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High court backs NC voting maps as drawn

Posted December 19, 2014

Voting map

— The North Carolina Supreme Court on Friday upheld the constitutionality of state voting maps drawn by the Republican-majority legislature in 2011.

Critics of the maps filed suit against them, arguing that they violated the constitutional rights of minority voters.

A coalition of groups, including the League of Women Voters, the state chapter of the NAACP and the Southern Coalition for Social Justice, argued that Republican mapmakers had packed black voters into a small number of districts, thereby reducing their voting power in neighboring districts that were drawn to favor GOP candidates.

Authors of the maps argued that they were following the requirements of the federal 1965 Voting Rights Act, which required mapmakers in states subject to the federal law to create majority-minority districts where possible to ensure the viability of minority candidates.

Two separate lawsuits were combined and heard by a special three-judge panel in July 2013. That panel sided with the mapmakers.

The state Supreme Court heard the case on appeal in January but did not release its decision for 11 months.

In the court's 4-2 ruling, Associate Justice Robert Edmunds Jr. wrote for the majority, “We agree with the unanimous three-judge panel that the General Assembly’s enacted plans do not violate plaintiffs’ constitutional rights. We hold that the enacted House and Senate plans satisfy state and federal constitutional and statutory requirements."

Associate Justices Cheri Beasley and Robin Hudson dissented with most of the majority opinion, and Associate Justice Bob Hunter, who was not on the high court when the case was heard, did not take part.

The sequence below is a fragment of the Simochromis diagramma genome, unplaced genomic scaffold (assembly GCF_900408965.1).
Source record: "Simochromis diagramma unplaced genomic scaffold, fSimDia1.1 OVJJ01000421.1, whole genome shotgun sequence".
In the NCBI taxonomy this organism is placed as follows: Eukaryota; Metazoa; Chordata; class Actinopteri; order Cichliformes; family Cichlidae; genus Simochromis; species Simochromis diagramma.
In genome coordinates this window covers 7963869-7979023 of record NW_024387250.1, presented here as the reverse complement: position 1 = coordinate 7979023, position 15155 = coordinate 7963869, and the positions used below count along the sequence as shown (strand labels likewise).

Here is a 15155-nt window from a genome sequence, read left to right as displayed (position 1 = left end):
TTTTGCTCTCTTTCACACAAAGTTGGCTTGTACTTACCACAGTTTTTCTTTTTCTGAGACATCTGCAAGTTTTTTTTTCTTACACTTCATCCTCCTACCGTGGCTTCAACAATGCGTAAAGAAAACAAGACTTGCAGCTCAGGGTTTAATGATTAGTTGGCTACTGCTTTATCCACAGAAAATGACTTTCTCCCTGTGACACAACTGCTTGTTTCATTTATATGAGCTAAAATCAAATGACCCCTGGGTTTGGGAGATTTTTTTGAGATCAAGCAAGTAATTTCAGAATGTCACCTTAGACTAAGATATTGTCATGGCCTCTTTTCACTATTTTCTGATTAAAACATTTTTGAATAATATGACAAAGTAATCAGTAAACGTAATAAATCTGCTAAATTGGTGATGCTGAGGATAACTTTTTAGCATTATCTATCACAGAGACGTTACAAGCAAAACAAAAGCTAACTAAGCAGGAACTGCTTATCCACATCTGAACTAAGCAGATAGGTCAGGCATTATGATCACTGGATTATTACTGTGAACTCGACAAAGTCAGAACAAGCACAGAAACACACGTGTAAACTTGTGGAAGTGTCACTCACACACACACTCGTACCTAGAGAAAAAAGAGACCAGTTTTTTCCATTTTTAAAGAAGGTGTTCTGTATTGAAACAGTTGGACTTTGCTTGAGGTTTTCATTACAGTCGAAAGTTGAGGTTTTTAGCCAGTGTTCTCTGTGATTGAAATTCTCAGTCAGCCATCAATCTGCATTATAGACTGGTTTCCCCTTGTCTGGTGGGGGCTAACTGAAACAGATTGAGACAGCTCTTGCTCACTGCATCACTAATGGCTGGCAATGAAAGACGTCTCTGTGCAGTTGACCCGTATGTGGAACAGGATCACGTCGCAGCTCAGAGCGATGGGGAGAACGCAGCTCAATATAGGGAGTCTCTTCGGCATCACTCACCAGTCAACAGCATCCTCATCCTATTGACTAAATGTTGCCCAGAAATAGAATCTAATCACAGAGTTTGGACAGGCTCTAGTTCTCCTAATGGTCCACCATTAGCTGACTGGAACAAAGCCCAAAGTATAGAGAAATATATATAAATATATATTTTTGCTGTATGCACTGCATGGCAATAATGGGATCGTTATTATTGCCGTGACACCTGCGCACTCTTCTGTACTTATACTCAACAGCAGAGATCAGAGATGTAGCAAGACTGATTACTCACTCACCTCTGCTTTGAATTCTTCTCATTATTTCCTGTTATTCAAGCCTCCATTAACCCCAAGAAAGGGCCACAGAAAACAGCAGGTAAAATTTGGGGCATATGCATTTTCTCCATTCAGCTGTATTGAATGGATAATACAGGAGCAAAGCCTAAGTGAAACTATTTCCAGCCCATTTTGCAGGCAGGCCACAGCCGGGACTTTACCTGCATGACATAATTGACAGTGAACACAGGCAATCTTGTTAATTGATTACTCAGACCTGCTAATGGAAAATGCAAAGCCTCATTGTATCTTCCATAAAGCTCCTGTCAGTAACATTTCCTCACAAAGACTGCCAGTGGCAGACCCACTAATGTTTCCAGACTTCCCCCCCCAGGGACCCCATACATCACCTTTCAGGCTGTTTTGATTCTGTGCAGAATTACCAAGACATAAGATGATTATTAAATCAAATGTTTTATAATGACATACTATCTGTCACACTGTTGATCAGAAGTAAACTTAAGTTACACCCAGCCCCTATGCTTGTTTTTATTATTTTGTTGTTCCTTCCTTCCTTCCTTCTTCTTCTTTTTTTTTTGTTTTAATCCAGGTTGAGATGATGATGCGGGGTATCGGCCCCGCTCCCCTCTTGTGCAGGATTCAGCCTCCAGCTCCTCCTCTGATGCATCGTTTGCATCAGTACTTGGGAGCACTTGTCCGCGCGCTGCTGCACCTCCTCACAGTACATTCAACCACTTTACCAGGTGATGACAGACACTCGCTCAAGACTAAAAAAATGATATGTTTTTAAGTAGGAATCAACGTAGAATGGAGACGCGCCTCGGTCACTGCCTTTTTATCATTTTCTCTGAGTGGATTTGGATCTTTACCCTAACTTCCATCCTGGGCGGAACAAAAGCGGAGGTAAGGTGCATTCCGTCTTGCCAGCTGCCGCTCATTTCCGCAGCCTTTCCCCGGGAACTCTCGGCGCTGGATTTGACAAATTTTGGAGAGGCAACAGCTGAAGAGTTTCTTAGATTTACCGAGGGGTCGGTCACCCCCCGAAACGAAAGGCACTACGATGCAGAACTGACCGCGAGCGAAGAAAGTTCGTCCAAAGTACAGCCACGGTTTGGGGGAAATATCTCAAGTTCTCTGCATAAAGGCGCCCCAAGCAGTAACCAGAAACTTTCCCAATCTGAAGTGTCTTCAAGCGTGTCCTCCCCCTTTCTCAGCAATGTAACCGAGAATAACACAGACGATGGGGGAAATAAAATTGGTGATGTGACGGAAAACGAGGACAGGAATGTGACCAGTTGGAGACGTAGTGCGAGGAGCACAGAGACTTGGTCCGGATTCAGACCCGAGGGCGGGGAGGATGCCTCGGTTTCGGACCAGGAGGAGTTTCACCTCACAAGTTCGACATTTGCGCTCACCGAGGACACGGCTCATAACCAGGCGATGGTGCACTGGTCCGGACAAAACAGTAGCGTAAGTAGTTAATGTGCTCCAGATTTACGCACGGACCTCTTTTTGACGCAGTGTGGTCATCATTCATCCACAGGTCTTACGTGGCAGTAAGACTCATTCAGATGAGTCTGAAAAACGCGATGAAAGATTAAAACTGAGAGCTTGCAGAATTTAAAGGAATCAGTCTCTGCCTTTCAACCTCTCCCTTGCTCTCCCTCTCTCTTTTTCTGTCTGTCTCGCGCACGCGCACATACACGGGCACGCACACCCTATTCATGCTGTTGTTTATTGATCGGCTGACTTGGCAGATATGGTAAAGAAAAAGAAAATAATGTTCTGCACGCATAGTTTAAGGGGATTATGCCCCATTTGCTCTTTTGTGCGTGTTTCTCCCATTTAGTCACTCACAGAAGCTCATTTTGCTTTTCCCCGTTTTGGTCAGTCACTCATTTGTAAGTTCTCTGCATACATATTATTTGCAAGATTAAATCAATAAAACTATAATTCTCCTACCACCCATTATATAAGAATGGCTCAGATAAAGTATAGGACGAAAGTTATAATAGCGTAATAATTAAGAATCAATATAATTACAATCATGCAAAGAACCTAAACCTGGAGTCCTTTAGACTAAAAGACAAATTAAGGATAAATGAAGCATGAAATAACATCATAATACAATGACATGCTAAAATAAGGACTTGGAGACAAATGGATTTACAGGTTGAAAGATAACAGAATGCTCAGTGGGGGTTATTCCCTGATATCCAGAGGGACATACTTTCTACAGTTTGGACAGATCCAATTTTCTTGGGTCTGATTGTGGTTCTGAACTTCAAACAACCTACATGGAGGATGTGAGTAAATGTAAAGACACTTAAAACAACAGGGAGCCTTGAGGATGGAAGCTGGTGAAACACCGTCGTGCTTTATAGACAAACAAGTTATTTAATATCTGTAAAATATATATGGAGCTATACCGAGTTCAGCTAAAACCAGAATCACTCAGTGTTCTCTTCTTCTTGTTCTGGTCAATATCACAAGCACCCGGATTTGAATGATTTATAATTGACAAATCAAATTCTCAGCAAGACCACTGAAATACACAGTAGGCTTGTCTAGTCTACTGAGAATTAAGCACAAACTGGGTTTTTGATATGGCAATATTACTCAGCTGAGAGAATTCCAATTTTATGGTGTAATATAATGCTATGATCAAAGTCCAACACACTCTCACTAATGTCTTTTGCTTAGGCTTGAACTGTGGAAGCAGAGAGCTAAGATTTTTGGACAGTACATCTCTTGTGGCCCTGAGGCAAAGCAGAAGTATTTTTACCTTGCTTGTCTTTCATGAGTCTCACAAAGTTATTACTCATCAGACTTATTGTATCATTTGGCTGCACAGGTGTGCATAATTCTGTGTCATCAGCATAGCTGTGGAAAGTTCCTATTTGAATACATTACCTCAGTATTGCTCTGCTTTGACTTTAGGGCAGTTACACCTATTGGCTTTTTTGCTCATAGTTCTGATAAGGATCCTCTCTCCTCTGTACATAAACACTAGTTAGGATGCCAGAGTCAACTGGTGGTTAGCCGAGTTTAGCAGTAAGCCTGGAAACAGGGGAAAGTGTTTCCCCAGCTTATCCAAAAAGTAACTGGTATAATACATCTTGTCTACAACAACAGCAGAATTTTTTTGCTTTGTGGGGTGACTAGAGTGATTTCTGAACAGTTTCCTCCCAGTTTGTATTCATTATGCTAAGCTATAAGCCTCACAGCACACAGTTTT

The decision spurred renewed allegations of extremist politics from both sides in the case.

Rep. David Lewis, R-Harnett, and Sen. Bob Rucho, R-Mecklenburg, their respective chambers' redistricting chairmen, praised the ruling.

“Today’s decision confirms that our redistricting process and maps are what we have said all along: fair and legal," Lewis and Rucho said in a joint statement. “We are proud to have broken the cycle set by previous legislatures that repeatedly saw their maps tossed out by the courts as illegal. We hope today’s decision will finally put to rest the hyper-partisan rhetoric parroted by our opponents out of political spite.”

NAACP attorney Irving Joyner responded, "It is certainly regrettable that the North Carolina Supreme Court has sanctioned the use of race bias by the North Carolina General Assembly in an unlawful effort to promote and protect the political interests of extremist elements of the Republican Party."

"The citizens of North Carolina look to the court to be a fair and impartial arbiter of the rule of law. Unfortunately, the court has failed that important mission," added plaintiff and former state Rep. Margaret Dickson, D-Cumberland.